By Olga Oliker, Special to CNN
Editor’s note: Olga Oliker is a senior international policy analyst at the nonprofit, nonpartisan RAND Corporation. The views expressed are the writer’s own.
What’s going on with the U.S.-Russia relationship? It often seems that the United States government takes pains to laud bilateral cooperation, while the Russians seek out every new opportunity to needle the U.S. The United States says it wants further nuclear reductions? The Russians need to think about it. Edward Snowden is sought by U.S. authorities? The Russians may or may not grant him asylum. And then there are the usual disagreements over Iran, the continuing standoff on the question of Syria, and consistent tension regarding U.S. relationships with Russia’s neighbors.
Are U.S. officials deluded about the prospects for cooperation with a country that is fundamentally determined to undermine its goals? No, they are not. In fact, they are pursuing a rational approach towards a state that shares U.S. interests in some key areas, even as it fundamentally disagrees in others.
Russia’s reasons for its policies are rooted in genuine security concerns and views. The fact is that the United States has a more activist foreign policy agenda than does Russia. Washington seeks to affect politics abroad. It wants regime change in Syria and it critiques other states’ domestic policies. Moscow has doubts about this agenda, and no interest in promoting it. Thus, for example, Russia is not supporting Bashar al-Assad in Syria to oppose the U.S. Instead, Russia is supporting the al-Assad regime because its foreign policy approach places a high premium on sovereignty and non-intervention – and because it has long and consistently been concerned about what might take al-Assad’s place.
Putin and his government also see benefits from demonstrating a foreign policy divergent from that of the United States. Moscow is not alone in its nervousness about Washington’s proactive policies. And, as Russia seeks a stronger global role, it knows its credibility is enhanced when it shows independence on matters of importance. Moreover, mistrust of the United States remains substantial at home, and the Kremlin gains when the public sees it pursuing Russian interests, and not anyone else’s.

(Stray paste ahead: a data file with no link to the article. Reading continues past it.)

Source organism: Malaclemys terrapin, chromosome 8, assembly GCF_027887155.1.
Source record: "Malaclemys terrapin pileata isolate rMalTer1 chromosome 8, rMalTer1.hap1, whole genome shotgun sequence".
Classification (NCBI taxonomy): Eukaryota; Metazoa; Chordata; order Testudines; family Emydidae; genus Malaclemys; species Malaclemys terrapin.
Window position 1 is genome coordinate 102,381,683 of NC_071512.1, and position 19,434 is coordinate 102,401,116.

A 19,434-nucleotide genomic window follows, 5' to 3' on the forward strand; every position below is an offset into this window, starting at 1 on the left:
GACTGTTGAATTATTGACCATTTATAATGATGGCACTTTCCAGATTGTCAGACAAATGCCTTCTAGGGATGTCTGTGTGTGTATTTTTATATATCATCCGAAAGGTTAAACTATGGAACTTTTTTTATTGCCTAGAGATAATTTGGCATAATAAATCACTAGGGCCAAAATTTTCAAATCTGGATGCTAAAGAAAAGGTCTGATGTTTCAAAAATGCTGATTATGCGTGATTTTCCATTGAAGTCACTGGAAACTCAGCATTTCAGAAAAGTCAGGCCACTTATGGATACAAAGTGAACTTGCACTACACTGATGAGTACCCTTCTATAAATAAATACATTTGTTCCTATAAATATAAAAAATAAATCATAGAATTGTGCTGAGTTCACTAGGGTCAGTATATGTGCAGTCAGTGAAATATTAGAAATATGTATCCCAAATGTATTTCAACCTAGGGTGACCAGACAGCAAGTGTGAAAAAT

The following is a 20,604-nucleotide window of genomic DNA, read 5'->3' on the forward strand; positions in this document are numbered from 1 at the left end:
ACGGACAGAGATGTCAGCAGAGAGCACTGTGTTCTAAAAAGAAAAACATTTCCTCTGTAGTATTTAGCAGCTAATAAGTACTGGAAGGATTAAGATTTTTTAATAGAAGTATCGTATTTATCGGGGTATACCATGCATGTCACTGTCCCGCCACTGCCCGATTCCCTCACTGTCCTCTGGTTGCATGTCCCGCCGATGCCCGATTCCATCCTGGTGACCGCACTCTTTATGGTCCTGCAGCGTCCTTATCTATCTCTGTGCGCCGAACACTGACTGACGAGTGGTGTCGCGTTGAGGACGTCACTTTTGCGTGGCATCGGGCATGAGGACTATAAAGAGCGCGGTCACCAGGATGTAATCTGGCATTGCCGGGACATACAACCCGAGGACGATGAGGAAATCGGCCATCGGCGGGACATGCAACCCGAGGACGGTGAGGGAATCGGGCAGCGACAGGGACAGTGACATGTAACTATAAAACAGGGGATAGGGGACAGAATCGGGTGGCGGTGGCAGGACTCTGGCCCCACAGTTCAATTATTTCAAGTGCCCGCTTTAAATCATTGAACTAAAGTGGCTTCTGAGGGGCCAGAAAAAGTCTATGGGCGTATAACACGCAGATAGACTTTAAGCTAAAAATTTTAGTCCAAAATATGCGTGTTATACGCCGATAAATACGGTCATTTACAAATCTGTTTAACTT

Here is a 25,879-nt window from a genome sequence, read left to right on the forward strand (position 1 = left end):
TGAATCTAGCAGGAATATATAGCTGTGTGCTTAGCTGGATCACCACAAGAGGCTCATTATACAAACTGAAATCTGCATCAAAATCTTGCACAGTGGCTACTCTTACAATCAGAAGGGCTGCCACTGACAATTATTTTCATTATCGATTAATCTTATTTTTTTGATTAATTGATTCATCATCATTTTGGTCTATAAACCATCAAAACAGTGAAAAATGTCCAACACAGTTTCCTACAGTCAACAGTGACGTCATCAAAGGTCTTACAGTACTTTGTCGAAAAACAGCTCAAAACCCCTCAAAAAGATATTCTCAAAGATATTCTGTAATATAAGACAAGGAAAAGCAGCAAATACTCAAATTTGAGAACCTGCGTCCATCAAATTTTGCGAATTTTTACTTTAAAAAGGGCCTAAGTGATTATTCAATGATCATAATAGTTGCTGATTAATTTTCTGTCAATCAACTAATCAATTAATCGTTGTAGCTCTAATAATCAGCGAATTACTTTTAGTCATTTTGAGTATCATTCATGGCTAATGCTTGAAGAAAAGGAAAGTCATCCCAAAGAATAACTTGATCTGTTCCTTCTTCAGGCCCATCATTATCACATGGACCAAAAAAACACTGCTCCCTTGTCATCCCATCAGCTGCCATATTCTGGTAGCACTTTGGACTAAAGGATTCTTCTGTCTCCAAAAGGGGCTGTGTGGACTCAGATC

This does not mean that Russia is diametrically opposed to the United States in all areas. Indeed, some of Russia’s interests align well with those of the United States. Continuing cooperation on moving people and supplies to and from Afghanistan through the Northern Distribution Network is an excellent example. The quiet cooperation between law enforcement organizations brought to light in the aftermath of the Boston Marathon bombings is another sort of collaboration that suits everyone’s needs. The two countries share a strong interest in countering al Qaeda and other extremist terror groups. Similarly, Russia and the United States should be able to find a way forward on arms control, because both stand to gain from more stability in this realm.
The Snowden case is instructive. When Russian pundits and political figures speak of Snowden as a hero, they view him in a purely zero-sum context: “What’s bad for the United States is good for Russia.” This, as I have noted, plays well to certain audiences and will be played to advantage by the Kremlin. At the same time, however, Putin and his advisors know that Russia has little to gain and much to lose from shielding a man who has admitted to leaking classified information about government surveillance programs. In Russia, criticizing the government without any access to such information can lead to arrest and prosecution, as protesters and opposition leaders have been reminded over the last year. And in Russia, government surveillance is far-ranging and longstanding.
Hypocrisy aside, global public awareness of the intelligence approaches and methods surely hurts Russia, just as it does the United States. So when Putin said that Snowden might be granted asylum if he promised to cease activity harmful to the United States, he was not doing so because of U.S. pressure or lobbying. Putin also does not want Snowden raising the questions and revealing the information that Snowden seeks to raise and reveal.
All this means that the current effort to maintain cooperation with Russia when it is possible and keep an open dialogue when the two disagree actually makes good sense. The United States will not change Russia’s mind through browbeating, and it will only hurt both states if it cuts existing cooperation. Indeed, cutting cooperation may eliminate avenues for discussion that could reveal common interests and approaches thus far unexplored. Insofar as the United States can convince Russia of its positions or help shift Moscow’s incentives, it may be possible to influence its policy.
We have seen that there is little room to maneuver in many cases, meaning a continued dialogue is critical for any progress. The fact is that Russia, like all countries, has its own interests and goals – and the role of U.S. diplomacy must be to accept and navigate them.